The National Association of Broadcasters has launched a new website in hopes of educating consumers about what they’ll need to do to keep getting broadcast TV during the incentive auction repack.
According to NAB, more than 77 million Americans use antennas to watch local broadcast television. TVanswers.org is NAB’s answer to questions those consumers may have once broadcasters begin moving to new channels. As NAB points out, consumers will not need new equipment to continue getting over-the-air broadcast TV, but they will need to rescan for signals, in some cases more than once.
The channel repack will involve more than 1,000 TV stations moving to new channels over a 39-month timeframe that will play out over a phased approach across the country. The last phase is scheduled to wrap up in July 2020.
“NAB is devoted to working with Congress, the FCC, the wireless industry and third-party groups to keep the public informed throughout this enormously challenging undertaking,” said NAB President and CEO Gordon Smith in a statement. “Broadcast TV remains Americans’ top source for local news, weather, community programming and emergency information. The broadcast industry is committed to ensuring no viewer is left without these services.”
NAB will soon offer TV stations talking points, sample scripts and crawls, and automated phone messaging. Next year, NAB plans to make customizable TV spots available for local TV stations.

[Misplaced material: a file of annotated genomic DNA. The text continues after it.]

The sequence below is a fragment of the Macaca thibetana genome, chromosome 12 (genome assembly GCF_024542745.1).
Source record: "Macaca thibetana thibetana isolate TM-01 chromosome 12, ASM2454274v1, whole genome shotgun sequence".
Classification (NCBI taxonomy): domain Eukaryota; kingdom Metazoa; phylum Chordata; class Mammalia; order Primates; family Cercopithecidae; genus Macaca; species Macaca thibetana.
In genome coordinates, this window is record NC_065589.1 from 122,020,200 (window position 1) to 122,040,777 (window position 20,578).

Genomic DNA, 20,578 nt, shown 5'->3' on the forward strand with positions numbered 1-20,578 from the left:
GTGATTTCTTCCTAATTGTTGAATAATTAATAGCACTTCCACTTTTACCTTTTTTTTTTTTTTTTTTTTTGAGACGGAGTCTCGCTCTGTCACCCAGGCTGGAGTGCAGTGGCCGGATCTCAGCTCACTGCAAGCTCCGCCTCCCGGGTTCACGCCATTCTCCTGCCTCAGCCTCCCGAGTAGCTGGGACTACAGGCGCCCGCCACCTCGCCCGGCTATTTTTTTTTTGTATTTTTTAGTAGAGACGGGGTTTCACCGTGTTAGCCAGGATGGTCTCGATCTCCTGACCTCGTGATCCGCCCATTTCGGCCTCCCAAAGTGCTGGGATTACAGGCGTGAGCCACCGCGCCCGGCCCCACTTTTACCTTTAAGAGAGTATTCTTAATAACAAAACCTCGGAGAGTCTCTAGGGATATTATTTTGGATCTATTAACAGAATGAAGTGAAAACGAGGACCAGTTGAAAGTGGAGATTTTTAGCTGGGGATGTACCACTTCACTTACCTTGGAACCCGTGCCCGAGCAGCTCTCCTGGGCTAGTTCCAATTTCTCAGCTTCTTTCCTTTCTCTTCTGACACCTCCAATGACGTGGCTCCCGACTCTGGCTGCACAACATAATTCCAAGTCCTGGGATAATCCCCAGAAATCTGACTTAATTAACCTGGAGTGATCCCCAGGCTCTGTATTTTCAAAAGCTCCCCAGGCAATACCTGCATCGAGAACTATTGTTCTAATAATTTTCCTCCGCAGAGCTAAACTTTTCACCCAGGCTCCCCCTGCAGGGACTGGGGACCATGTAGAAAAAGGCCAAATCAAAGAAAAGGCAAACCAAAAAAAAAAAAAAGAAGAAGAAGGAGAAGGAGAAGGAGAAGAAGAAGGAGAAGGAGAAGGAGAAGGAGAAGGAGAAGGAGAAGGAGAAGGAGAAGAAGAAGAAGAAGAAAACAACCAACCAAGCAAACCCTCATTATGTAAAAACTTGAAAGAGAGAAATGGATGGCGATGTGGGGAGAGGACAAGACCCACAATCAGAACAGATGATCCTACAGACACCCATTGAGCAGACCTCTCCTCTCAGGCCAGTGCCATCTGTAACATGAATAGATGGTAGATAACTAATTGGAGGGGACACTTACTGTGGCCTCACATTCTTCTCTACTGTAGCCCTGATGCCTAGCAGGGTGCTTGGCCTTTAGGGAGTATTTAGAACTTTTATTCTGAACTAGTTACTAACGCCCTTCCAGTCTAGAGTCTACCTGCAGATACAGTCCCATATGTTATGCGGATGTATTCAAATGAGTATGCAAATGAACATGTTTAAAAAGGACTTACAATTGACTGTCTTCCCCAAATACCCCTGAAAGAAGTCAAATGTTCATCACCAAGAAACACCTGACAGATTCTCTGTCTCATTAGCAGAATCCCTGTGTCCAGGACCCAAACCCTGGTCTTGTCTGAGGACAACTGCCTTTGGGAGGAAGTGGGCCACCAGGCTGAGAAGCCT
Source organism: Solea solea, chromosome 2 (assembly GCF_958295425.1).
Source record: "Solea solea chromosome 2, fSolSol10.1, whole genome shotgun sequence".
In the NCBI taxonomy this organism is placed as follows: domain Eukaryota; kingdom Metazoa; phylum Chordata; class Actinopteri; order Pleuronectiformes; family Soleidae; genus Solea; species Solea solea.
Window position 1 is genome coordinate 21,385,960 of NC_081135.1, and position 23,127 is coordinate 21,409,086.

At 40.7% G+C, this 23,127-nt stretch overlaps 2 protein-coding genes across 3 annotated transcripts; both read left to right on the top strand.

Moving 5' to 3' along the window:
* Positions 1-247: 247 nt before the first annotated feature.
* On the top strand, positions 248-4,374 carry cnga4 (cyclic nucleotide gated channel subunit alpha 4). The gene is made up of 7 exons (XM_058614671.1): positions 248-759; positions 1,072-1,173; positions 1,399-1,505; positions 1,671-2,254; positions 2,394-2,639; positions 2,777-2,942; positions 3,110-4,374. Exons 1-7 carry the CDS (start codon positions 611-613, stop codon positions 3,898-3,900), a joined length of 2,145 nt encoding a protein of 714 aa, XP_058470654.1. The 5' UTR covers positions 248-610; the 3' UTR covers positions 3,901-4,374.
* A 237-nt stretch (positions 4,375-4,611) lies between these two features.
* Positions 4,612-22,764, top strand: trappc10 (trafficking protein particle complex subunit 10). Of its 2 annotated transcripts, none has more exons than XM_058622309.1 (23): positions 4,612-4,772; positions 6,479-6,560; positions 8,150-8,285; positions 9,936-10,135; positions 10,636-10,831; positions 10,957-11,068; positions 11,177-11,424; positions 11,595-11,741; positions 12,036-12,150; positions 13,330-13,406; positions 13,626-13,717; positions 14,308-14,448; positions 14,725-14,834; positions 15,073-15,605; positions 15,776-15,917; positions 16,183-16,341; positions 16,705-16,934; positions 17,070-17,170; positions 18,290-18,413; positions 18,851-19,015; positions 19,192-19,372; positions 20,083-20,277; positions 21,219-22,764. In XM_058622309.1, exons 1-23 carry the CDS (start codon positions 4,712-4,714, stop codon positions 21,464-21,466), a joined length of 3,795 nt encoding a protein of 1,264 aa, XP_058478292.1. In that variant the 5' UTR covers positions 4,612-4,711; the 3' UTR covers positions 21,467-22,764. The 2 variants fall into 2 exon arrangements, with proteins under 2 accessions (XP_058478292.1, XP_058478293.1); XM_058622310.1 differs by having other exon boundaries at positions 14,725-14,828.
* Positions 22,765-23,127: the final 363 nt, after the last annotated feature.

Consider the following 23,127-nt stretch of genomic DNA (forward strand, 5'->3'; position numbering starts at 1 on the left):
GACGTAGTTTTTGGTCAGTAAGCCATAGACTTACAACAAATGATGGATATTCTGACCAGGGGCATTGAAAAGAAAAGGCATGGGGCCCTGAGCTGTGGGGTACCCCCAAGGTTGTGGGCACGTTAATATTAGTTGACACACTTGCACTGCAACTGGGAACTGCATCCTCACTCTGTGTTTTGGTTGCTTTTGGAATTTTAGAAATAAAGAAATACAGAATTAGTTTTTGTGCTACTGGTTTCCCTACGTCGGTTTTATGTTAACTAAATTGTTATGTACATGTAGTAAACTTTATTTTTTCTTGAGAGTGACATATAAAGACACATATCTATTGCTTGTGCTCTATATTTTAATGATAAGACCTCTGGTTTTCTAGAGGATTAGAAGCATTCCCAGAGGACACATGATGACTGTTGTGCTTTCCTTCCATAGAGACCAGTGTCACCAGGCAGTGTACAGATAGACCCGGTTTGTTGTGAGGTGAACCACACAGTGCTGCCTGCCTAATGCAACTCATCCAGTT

As NAB launches initiatives to educate consumers about the channel repack process, the organization continues to urge the FCC to be flexible about the timeframe and funding limits set for the repack.
Earlier this year, Dennis Wharton, executive vice president of media relations for the NAB, said the timeline and budget conditions placed on the repacking process for TV broadcasters moving their signals to new channels following the auctions, is “ambitious to say the least.”
“Right now as written, if we’re not done in 39 months, any TV station which has not made the transition has to turn in its license and go out of business. I think that’s just absurd in terms of the impact on consumers,” Wharton said.